ADVERTISEMENT

Q: I need some advice on how to deal with my ex. After three years of being together, he broke up with me. He told me he was having feelings for other men. I was shocked by this, but I told him that I accept him even if he’s a bisexual, and that I love him for who he is. A month after the breakup, he said he wants us to start again as friends and see where it might lead. But I have a feeling that he’s just using me because I know his secret. He told me that he thinks he’s straight and that being in a relationship with another man would lead him nowhere – plus he’s afraid to tell his family. He said he doesn’t want to lose me in his life and wants to eventually get back together. Is he just using me to have an assurance that he won’t end up alone, or do you think he really loves me?

– J.L., West Seneca

A: This is a tough one. A month of self-exploration is not very long, and I think it would do him some good to continue on that journey of self-discovery for more time. Yes, he might be using you as a cover to avoid coming out to his family, but if he’s having feelings for other men, he needs to get a full understanding of that part of himself before he can begin dating you, or any other woman, again.

If you are seriously considering getting back together eventually, insist that he seek counseling to work through his confusions. You’re in a danger zone and could wind up with a person who may long for intimacy from men for the rest of his life, which means you may never have him fully. Research from as far back as 2002 suggests that bisexuality exists four times as much in women as it does in men, which means that there’s a larger chance that he might actually be gay. Don’t put your heart back on the line again until both of you are sure about what you want.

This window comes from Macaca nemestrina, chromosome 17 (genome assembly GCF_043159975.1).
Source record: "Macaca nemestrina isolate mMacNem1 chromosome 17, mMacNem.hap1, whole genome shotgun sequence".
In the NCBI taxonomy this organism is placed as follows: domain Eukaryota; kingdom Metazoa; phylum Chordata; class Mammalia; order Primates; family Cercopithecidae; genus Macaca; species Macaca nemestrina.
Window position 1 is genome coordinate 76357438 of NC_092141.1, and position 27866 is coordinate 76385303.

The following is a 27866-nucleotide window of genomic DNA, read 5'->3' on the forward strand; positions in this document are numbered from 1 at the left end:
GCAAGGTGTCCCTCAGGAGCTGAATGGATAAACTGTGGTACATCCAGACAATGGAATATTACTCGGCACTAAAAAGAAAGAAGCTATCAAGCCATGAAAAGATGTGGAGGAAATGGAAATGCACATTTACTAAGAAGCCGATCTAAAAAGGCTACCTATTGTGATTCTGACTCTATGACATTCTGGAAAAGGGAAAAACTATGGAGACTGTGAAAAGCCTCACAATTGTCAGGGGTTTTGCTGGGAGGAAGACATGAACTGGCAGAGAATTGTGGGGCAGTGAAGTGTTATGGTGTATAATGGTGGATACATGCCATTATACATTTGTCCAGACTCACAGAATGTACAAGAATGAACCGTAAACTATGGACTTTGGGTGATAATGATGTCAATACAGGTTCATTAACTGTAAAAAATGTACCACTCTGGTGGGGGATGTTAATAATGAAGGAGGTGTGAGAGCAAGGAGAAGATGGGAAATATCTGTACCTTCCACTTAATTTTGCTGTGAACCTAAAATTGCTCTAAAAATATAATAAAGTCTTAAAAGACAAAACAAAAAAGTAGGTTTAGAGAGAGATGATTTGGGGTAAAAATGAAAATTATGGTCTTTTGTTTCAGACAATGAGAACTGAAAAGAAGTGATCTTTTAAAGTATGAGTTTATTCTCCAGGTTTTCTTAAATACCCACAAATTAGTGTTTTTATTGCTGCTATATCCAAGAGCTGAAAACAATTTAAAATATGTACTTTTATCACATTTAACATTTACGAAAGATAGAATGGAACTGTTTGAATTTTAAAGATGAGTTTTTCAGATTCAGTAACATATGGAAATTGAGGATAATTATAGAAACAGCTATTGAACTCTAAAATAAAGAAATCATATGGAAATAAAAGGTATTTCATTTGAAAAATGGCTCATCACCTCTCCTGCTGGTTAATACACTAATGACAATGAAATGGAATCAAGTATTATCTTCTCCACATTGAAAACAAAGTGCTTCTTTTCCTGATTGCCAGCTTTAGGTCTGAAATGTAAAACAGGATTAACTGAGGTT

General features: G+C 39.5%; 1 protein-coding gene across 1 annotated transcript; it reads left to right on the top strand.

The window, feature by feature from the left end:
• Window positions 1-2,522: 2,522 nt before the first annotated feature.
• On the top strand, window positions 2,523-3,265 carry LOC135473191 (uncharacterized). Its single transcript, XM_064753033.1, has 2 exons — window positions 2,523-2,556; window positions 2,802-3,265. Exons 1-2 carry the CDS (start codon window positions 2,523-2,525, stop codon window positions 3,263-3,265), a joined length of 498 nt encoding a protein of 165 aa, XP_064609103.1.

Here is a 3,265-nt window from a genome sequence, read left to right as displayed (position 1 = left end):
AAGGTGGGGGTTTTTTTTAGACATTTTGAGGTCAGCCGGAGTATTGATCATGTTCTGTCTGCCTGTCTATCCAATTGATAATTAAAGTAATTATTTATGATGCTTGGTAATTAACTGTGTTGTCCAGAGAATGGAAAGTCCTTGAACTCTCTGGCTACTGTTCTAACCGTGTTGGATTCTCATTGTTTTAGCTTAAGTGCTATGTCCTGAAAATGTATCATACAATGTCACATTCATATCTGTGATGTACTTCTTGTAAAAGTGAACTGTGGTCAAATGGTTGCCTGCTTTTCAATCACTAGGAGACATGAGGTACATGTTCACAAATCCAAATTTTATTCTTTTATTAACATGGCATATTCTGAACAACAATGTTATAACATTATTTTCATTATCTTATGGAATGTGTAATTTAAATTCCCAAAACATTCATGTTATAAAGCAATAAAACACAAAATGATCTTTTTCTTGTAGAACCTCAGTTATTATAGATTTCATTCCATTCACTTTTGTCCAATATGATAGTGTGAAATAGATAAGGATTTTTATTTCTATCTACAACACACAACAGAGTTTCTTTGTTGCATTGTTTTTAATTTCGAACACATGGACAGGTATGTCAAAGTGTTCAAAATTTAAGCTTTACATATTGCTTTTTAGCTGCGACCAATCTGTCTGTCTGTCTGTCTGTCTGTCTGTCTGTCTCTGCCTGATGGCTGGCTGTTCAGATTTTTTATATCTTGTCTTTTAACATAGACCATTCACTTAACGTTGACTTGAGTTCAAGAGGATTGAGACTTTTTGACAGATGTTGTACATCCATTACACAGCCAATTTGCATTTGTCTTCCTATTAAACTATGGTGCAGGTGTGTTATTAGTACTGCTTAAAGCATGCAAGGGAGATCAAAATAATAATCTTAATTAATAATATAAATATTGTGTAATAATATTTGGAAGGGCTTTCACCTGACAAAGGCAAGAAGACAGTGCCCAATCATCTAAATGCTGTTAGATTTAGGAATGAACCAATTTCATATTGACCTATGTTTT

Too close for comfort

Q: I have been with my girlfriend for a little over a year now, but have recently developed social anxiety when we are out with her friends. I do not expect her to stand next to me the whole time, but I am unsure how to tell her that I need her to be close in order for me to be comfortable. I am not jealous that she mingles with her friends, I’m merely uncomfortable around them alone. How can we work through this?

– S.E., South Buffalo

A: After a year, you should be feeling more comfortable in the presence of her friends, but since you’re not, try to examine the reasons why. This sounds more like an issue of insecurity rather than social anxiety.

Are you having problems in your relationship? Are there certain friends in particular that make you uncomfortable? Are there certain topics of conversation that make you anxious? Are you socially anxious around other people, too, or is it just her friends? These kinds of specific questions will help narrow down the possible cause of your “recent” development.

The old saying that opposites attract does not always hold true. Extroverts and introverts do not always make the best match. If you find that this is your situation, it might be time to talk about your future.

If it’s an insecurity issue, maybe the two of you can come up with some kind of system when you’re out together where she squeezes your hand every so often to remind you that she’s there. If this does not work, therapy would be beneficial.

Patti Novak welcomes your relationship questions. Email her at pattinovak@gmail.com and please include your initials and hometown.